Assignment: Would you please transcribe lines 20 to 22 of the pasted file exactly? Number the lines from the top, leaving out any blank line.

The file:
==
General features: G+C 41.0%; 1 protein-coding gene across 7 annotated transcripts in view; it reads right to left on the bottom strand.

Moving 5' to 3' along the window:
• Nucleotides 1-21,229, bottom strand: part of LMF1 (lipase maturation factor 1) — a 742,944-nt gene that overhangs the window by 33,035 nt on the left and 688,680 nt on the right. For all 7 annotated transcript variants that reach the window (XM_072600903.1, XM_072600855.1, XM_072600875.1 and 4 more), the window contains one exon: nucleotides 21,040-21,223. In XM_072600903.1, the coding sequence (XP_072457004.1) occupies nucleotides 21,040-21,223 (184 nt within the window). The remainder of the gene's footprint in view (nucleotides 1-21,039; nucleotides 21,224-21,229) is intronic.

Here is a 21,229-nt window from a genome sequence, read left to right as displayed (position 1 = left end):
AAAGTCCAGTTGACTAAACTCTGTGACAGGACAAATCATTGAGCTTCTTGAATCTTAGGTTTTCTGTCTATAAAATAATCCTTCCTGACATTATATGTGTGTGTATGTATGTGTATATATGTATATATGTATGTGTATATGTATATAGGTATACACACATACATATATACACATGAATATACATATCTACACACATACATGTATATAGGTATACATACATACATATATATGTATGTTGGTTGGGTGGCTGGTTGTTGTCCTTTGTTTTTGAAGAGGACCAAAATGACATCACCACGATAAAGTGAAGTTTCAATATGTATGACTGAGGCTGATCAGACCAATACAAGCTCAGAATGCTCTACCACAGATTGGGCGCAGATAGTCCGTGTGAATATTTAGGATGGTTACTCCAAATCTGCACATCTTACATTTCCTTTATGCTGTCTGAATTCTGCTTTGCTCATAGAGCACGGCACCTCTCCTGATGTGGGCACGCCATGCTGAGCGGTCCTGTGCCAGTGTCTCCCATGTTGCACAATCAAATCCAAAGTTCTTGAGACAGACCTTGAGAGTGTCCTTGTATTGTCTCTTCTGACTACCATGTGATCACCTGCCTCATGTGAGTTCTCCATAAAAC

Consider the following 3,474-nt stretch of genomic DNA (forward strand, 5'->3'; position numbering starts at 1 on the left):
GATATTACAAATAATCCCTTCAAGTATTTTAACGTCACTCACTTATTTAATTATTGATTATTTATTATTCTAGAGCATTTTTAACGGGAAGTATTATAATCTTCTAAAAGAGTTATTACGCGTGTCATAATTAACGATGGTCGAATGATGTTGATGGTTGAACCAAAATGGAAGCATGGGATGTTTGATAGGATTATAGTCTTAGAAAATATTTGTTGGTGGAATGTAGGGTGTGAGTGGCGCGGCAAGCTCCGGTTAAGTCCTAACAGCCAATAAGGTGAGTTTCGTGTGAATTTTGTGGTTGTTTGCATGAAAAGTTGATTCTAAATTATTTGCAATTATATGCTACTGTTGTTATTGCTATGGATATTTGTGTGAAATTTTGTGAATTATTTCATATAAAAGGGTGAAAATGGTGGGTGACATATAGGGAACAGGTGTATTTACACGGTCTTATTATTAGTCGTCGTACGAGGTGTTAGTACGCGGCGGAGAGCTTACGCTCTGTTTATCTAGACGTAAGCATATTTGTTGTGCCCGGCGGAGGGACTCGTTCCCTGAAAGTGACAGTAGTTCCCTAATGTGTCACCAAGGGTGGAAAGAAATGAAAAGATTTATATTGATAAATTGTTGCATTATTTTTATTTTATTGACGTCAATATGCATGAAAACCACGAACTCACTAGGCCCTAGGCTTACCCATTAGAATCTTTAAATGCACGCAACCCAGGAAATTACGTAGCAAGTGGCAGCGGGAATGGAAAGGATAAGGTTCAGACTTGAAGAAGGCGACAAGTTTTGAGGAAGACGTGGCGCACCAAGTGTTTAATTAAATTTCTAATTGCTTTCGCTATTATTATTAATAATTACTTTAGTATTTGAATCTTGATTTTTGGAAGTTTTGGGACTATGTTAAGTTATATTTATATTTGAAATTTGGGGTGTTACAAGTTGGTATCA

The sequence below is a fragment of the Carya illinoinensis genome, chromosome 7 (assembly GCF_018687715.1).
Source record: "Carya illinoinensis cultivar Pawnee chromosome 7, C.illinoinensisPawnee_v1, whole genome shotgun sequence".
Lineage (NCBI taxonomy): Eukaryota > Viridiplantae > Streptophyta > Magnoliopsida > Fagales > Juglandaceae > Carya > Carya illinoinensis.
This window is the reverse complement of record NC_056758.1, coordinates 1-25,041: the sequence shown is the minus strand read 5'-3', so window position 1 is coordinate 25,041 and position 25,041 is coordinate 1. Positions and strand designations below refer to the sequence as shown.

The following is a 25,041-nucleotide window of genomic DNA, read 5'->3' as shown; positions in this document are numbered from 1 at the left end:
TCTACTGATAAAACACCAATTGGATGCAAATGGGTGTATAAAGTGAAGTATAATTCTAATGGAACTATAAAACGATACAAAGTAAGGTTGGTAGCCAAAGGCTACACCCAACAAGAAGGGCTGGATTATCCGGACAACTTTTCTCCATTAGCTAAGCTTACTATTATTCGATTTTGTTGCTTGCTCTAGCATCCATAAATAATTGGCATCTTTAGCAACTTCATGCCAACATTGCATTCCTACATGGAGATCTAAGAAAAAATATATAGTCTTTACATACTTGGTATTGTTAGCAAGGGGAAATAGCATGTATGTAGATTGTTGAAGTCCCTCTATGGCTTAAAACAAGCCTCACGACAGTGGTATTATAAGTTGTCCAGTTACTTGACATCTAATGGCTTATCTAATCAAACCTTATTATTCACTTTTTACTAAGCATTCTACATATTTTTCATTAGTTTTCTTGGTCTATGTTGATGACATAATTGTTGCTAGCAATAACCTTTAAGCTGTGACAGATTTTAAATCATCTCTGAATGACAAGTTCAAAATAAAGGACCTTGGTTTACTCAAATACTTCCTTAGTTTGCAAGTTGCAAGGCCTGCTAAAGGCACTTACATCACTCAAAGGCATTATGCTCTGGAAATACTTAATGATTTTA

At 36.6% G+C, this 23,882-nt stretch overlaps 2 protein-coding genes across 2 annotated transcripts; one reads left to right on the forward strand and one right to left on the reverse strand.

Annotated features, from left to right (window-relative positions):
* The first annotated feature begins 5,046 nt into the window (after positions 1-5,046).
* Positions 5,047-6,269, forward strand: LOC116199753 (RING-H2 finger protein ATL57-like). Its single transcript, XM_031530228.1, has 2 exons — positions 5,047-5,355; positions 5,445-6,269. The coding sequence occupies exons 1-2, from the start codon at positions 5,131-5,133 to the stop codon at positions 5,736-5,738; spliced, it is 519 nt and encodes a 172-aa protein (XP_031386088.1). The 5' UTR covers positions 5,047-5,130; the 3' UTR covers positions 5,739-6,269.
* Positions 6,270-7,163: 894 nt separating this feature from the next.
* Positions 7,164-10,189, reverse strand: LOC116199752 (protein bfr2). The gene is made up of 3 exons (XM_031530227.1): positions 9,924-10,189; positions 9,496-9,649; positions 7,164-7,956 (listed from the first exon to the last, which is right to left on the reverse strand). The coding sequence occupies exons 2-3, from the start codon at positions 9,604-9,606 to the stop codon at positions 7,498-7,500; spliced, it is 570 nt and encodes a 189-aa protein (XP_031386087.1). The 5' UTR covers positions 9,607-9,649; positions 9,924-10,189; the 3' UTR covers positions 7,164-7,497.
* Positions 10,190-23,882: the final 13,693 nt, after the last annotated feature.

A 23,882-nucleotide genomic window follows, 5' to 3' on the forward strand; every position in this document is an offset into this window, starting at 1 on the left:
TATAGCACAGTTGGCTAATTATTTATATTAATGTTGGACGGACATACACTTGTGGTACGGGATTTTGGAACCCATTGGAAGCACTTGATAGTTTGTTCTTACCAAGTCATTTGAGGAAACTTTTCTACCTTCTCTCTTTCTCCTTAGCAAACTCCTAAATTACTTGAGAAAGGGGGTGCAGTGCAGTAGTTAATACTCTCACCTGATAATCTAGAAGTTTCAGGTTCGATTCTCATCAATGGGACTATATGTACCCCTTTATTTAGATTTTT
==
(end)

* Positions 10,190-23,882: the final 13,693 nt, after the last annotated feature.

A 23,882-nucleotide genomic window follows, 5' to 3' on the forward strand; every position in this document is an offset into this window, starting at 1 on the left:
TATAGCACAGTTGGCTAATTATTTATATTAATGTTGGACGGACATACACTTGTGGTACGGGATTTTGGAACCCATTGGAAGCACTTGATAGTTTGTTCTTACCAAGTCATTTGAGGAAACTTTTCTACCTTCTCTCTTTCTCCTTAGCAAACTCCTAAATTACTTGAGAAAGGGGGTGCAGTGCAGTAGTTAATACTCTCACCTGATAATCTAGAAGTTTCAGGTTCGATTCTCATCAATGGGACTATATGTACCCCTTTATTTAGATTTTT